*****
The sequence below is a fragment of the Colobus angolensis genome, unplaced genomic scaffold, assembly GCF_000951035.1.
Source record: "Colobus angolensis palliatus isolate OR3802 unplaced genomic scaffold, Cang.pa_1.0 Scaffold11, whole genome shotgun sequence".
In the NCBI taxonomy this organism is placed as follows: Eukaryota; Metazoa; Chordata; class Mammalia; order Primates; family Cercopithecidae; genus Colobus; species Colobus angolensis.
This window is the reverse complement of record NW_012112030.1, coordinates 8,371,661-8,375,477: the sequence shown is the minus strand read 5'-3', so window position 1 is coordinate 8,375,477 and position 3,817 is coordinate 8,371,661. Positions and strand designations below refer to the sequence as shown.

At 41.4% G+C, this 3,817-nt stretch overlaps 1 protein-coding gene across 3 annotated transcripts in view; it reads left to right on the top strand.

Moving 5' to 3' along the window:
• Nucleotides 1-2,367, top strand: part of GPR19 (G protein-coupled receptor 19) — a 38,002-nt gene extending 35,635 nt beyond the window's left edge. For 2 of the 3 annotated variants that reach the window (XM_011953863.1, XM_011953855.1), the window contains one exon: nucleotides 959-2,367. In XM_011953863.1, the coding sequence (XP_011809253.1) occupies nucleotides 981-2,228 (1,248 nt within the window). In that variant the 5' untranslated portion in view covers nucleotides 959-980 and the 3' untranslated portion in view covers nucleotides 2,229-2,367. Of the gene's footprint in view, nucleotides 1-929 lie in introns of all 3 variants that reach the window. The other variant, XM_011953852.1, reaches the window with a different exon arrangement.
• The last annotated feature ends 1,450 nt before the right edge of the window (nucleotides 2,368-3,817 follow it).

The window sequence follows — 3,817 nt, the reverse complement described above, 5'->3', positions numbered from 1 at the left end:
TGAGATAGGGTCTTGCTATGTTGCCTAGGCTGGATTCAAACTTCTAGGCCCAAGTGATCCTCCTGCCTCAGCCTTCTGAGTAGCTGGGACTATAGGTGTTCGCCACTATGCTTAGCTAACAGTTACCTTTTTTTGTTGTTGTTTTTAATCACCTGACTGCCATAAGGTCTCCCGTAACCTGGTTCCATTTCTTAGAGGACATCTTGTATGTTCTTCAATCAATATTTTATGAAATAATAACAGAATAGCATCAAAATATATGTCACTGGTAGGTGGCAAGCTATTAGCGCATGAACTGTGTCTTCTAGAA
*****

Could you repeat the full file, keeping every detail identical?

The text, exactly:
The sequence below is a fragment of the Colobus angolensis genome, unplaced genomic scaffold, assembly GCF_000951035.1.
Source record: "Colobus angolensis palliatus isolate OR3802 unplaced genomic scaffold, Cang.pa_1.0 Scaffold11, whole genome shotgun sequence".
In the NCBI taxonomy this organism is placed as follows: Eukaryota; Metazoa; Chordata; class Mammalia; order Primates; family Cercopithecidae; genus Colobus; species Colobus angolensis.
This window is the reverse complement of record NW_012112030.1, coordinates 8,371,661-8,375,477: the sequence shown is the minus strand read 5'-3', so window position 1 is coordinate 8,375,477 and position 3,817 is coordinate 8,371,661. Positions and strand designations below refer to the sequence as shown.

At 41.4% G+C, this 3,817-nt stretch overlaps 1 protein-coding gene across 3 annotated transcripts in view; it reads left to right on the top strand.

Moving 5' to 3' along the window:
• Nucleotides 1-2,367, top strand: part of GPR19 (G protein-coupled receptor 19) — a 38,002-nt gene extending 35,635 nt beyond the window's left edge. For 2 of the 3 annotated variants that reach the window (XM_011953863.1, XM_011953855.1), the window contains one exon: nucleotides 959-2,367. In XM_011953863.1, the coding sequence (XP_011809253.1) occupies nucleotides 981-2,228 (1,248 nt within the window). In that variant the 5' untranslated portion in view covers nucleotides 959-980 and the 3' untranslated portion in view covers nucleotides 2,229-2,367. Of the gene's footprint in view, nucleotides 1-929 lie in introns of all 3 variants that reach the window. The other variant, XM_011953852.1, reaches the window with a different exon arrangement.
• The last annotated feature ends 1,450 nt before the right edge of the window (nucleotides 2,368-3,817 follow it).

The window sequence follows — 3,817 nt, the reverse complement described above, 5'->3', positions numbered from 1 at the left end:
TGAGATAGGGTCTTGCTATGTTGCCTAGGCTGGATTCAAACTTCTAGGCCCAAGTGATCCTCCTGCCTCAGCCTTCTGAGTAGCTGGGACTATAGGTGTTCGCCACTATGCTTAGCTAACAGTTACCTTTTTTTGTTGTTGTTTTTAATCACCTGACTGCCATAAGGTCTCCCGTAACCTGGTTCCATTTCTTAGAGGACATCTTGTATGTTCTTCAATCAATATTTTATGAAATAATAACAGAATAGCATCAAAATATATGTCACTGGTAGGTGGCAAGCTATTAGCGCATGAACTGTGTCTTCTAGAA